What I’ve learned from the parents who have successfully navigated this modern minefield is this: While screen time restriction might work for younger kids, teens require compelling positive examples of experiences that do not include screens.

As always, this requires careful modeling — and lots of patience — on the part of parents. Read print books, magazines, and newspapers, and strew them around the house for teenagers to find. Invite your teens on long hikes, bike rides, or even better, on overnight backpacking trips where mobile data signals don’t exists. Swim in lakes with them. Play team sports with them. Travel to remote countries. Play old-fashioned board games. Write letters together. (Do you know how awesome it feels to receive a handwritten letter nowadays?) The principle is: Remember the most meaningful and engaging experiences that you had before smartphones took over, and share those with your teen.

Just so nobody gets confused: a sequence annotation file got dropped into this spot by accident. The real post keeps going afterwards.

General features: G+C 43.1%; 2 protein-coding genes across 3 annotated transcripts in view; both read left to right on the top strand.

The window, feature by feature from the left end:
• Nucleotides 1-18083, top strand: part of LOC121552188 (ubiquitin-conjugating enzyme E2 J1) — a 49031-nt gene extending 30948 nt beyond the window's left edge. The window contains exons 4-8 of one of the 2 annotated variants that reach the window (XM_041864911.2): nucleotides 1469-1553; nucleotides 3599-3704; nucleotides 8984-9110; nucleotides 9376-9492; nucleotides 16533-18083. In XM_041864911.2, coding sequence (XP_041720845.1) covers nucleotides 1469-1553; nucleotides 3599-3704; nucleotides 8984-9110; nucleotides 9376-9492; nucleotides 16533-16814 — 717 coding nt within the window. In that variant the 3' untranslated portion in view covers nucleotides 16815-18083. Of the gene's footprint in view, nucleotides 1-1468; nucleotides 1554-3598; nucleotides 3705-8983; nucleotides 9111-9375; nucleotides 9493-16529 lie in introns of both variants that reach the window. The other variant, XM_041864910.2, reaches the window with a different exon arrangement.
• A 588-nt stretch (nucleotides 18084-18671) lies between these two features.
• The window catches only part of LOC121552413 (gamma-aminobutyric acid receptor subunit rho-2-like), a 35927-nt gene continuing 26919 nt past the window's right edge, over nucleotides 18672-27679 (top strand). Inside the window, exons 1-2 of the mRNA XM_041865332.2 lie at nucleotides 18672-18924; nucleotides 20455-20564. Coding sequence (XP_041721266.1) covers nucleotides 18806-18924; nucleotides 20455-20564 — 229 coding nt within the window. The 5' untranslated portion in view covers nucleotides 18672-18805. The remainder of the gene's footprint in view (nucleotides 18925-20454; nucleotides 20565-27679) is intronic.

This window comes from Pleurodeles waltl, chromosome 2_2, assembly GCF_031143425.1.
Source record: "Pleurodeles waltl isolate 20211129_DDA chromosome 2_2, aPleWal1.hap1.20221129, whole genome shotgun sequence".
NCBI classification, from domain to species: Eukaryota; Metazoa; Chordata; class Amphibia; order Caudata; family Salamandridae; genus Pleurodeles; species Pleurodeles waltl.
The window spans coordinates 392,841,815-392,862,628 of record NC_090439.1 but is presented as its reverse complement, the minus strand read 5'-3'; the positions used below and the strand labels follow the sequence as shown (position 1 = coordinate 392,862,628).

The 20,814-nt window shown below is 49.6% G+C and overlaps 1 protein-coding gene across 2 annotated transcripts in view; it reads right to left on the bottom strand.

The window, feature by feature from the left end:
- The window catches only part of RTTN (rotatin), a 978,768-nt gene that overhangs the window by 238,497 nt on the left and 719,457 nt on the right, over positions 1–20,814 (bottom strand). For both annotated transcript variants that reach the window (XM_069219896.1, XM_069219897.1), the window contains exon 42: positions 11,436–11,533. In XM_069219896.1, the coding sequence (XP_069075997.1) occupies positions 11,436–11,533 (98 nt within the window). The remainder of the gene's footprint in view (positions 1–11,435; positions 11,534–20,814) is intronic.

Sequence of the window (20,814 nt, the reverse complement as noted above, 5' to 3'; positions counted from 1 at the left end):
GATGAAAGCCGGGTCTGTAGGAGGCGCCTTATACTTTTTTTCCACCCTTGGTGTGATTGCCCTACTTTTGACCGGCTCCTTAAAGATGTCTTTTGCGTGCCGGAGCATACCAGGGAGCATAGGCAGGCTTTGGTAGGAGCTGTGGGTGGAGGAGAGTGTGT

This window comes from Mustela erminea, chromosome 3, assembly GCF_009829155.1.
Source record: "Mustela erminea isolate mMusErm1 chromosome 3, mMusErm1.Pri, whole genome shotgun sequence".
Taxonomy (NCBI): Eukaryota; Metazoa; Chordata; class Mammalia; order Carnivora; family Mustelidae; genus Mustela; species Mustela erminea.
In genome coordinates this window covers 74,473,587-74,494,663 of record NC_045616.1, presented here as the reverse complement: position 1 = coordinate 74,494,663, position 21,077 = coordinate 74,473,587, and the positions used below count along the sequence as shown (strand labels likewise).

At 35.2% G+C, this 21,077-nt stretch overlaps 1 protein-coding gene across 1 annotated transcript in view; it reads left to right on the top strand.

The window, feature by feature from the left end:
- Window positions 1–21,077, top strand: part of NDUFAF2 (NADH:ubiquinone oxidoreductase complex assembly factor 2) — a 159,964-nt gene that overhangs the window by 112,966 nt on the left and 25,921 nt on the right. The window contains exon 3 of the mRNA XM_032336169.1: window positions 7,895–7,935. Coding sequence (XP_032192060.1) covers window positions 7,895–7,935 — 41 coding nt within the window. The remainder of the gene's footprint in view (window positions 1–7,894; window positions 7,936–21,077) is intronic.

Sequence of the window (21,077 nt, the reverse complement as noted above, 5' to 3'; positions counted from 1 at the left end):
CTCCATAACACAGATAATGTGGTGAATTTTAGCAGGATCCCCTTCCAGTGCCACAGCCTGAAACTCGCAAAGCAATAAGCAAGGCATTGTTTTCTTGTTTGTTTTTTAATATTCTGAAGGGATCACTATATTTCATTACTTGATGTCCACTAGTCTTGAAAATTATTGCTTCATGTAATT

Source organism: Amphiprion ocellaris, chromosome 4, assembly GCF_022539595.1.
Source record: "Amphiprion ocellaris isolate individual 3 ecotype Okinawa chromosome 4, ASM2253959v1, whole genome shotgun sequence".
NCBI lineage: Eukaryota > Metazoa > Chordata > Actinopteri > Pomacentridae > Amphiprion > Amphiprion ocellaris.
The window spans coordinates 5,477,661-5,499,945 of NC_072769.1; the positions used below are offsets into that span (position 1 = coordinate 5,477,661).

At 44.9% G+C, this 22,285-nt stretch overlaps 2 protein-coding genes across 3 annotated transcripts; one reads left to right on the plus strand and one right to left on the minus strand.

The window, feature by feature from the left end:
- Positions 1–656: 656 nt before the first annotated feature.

Of course, this might not work, and your teen may remain far more interested in their device than your boring old-person activities. As Jean Twenge reminds us throughout her book, this is simply the new reality. We can try our hardest to model, offer alternatives, and make reasonable restrictions — but fundamentally, the screens have already won, and the correlated mental health concerns may be here to stay. I wish I had a more cheerful way to end this article, but this is what Twenge’s book leaves us with. This is it. Welcome to iGen.

[1] Many articles written by older people about the younger generation are tinged with bias. Every older generation tends to glorify itself and demonize the newcomes. Alternatively, the older generation may say shrug and say, “young people have always been this way.” Both are examples of the kind of sloppy thinking that long-term data sets do away with. By directly comparing how 18-year-olds of the past answer the same questions as 18-year-olds today, social scientists minimize age-based status quo bias.

[2] When considering arbitrary screen time limits, Twenge encourages us to notice how many high-powered members of tech companies place strict limits on the technology their own kids use. When the people making these products don’t let their own kids use them, that’s a sign.

Recommend Further Reading